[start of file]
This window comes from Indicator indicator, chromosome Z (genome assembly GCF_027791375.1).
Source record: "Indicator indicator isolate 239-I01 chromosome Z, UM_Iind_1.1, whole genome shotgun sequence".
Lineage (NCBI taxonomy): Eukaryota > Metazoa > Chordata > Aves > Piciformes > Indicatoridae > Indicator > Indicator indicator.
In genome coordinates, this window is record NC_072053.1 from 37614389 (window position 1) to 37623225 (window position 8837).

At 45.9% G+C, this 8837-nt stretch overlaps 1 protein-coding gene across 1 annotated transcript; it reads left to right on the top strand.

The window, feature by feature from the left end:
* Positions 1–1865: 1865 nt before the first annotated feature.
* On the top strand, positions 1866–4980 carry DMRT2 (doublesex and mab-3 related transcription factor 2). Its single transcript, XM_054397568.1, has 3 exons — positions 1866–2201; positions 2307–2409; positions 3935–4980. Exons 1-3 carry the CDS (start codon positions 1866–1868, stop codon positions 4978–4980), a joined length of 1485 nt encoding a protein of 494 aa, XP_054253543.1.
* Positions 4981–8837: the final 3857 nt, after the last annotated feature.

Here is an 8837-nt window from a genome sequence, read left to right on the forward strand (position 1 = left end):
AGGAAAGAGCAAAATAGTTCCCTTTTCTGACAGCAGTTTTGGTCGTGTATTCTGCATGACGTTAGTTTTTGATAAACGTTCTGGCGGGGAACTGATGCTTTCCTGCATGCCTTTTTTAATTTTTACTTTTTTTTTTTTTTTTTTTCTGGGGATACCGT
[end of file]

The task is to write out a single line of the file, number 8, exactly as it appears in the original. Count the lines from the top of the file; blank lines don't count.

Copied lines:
* On the top strand, positions 1866–4980 carry DMRT2 (doublesex and mab-3 related transcription factor 2). Its single transcript, XM_054397568.1, has 3 exons — positions 1866–2201; positions 2307–2409; positions 3935–4980. Exons 1-3 carry the CDS (start codon positions 1866–1868, stop codon positions 4978–4980), a joined length of 1485 nt encoding a protein of 494 aa, XP_054253543.1.